Phyllis Dunham was a mentor to me when I was trying to think out the issue of abortion. At the time I was working with survivors of rape and felt a conflict between my Schweitzer type reverence for life and a dawning awareness that I was oversimplifying what pregnancy might mean to the woman. At the time Phyllis was E.D. at the Texas Abortion Rights Action League and I asked her to help me think about the issue. Instead of trying to persuade me, she simply recommended that I explore where the “right to life” groups were getting their information as well as where “pro-choice” groups were getting theirs. That simple research project was life changing for me.
Yesterday, we were having a conversation on my Facebook page whether the Zimmerman verdict was an expression of our culture’s racism. A dear friend of mine disagreed with my opinion that the verdict was a result of racism. Late in the day I received the following post, I noticed it was from Phyllis Dunham:
“Jim, may I take a crack at this one? Mr. ____, I appreciate your thoughtful, prudent attitude. I didn’t have an opportunity to follow this case closely due to my own time constraints, so I can’t speak to the racism or the lack thereof on the part of these particular jury members. I can, however, speak to the hardships (and the dangers) that my dark brown sons face every day in a racist culture. Because I am white, I’ve had a fascinating window into white American culture’s comfort with overt and covert racism. I have seen a woman refuse to sit in her assigned seat next to my oldest two on a commercial flight. I have seen another visibly shudder when my eight year old stood too close to her (in her opinion) in a grocery store line. I have seen white parents call their children over to them when my sons (whom they presumed to be unaccompanied) were playing together with their children at a neighborhood playground. I have seen a judge completely change his tune when I stood up next to my son in court. My sons have all been stopped by police for driving or walking while brown, and yes, once at least, it happened because my youngest son had pulled his hood up over his head in the cold while coming home. The officer, who happened to be a friend of mine, apologized to me later but suggested that I advise the boy not to ever use the hood on his jacket in our mostly white community. Please know that EVERY time my sons left the house when they were growing up, I felt uneasy given what I had been priveleged to observe when people didn’t assume I was their mother. So, I cannot say for certain whether or not the killing of Trayvonn Martin was caused by racism, and I probably couldn’t tell you that even if I had followed the case more closely. But I can tell you this: his family and his community will always wonder about it. And so will I. And I will still regret that just being black or brown, whether we white liberals like it or not, is, indeed, still dangerous in my country.”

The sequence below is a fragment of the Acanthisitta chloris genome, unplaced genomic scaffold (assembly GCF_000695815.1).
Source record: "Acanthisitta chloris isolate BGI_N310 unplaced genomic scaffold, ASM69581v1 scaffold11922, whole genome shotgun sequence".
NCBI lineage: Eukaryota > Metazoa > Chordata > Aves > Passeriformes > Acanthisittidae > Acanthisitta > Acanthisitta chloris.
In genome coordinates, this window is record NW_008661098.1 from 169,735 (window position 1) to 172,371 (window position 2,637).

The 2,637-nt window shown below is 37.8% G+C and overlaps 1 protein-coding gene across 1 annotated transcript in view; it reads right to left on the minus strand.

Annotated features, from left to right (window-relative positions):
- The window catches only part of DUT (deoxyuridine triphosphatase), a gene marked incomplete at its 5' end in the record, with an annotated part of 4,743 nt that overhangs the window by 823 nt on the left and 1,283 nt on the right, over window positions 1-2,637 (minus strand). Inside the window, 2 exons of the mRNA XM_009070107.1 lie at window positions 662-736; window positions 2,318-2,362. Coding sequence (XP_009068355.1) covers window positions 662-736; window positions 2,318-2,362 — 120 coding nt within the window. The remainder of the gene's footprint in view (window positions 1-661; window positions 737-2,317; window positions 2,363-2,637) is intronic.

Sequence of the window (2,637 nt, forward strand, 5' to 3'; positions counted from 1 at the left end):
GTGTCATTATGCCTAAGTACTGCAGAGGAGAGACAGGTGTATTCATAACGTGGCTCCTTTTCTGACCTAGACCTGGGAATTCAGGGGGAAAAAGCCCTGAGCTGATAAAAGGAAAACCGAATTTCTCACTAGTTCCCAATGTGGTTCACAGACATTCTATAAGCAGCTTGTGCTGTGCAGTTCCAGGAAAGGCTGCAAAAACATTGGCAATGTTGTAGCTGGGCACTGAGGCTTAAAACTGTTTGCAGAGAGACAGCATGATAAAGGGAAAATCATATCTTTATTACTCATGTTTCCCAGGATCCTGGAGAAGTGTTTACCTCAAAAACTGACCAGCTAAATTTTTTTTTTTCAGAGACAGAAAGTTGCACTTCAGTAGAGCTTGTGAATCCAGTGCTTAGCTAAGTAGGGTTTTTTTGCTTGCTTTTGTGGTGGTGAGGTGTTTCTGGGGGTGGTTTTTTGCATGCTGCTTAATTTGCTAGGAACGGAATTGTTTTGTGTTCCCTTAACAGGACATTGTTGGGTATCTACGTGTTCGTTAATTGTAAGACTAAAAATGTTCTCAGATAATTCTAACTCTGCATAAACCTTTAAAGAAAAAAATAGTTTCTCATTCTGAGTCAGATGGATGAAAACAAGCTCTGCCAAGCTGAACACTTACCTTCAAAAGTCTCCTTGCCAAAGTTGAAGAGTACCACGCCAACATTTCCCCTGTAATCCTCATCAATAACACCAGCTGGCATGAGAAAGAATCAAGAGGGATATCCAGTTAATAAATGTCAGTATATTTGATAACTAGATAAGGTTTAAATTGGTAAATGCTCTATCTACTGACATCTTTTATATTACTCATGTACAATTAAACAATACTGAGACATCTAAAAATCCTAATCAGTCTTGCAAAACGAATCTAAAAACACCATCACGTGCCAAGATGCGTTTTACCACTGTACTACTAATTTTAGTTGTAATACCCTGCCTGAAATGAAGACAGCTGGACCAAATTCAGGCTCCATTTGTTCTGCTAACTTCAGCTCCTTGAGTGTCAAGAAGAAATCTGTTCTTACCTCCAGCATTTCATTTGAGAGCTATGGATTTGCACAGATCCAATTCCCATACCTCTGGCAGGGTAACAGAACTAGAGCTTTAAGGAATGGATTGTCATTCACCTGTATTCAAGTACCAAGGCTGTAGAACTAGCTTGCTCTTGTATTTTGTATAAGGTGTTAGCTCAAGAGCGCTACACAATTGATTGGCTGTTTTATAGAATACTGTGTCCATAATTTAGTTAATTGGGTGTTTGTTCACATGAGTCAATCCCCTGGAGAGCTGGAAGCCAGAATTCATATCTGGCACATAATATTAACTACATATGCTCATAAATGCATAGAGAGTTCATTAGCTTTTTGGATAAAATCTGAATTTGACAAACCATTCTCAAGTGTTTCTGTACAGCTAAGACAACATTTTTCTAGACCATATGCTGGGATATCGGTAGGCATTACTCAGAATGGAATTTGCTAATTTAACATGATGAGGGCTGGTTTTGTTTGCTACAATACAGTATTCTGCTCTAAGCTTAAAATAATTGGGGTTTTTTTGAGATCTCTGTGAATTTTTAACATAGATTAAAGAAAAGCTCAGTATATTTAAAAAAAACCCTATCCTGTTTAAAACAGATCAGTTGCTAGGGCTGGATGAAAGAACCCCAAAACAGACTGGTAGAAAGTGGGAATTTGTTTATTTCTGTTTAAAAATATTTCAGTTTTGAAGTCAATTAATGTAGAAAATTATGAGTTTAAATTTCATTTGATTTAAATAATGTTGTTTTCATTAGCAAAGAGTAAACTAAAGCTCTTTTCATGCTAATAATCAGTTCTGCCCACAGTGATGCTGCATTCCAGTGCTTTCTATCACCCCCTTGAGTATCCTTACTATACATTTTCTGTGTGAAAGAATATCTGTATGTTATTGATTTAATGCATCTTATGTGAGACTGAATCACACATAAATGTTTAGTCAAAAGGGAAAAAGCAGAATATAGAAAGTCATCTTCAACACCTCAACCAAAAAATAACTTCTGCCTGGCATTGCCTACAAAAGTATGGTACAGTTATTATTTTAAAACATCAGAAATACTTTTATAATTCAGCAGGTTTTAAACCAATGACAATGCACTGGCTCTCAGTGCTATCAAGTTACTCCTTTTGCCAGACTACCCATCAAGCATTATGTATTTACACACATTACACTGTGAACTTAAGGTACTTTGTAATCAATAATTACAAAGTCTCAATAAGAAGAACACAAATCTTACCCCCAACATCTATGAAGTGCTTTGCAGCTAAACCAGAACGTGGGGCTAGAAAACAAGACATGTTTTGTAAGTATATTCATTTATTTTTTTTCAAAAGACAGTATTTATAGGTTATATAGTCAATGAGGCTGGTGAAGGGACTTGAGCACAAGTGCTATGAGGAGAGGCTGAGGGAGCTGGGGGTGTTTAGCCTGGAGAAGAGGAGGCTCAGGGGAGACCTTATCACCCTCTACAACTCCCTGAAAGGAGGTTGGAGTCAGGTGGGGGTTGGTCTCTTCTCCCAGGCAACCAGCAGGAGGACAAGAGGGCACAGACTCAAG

Thank you Phyllis. You still haven’t lost your touch.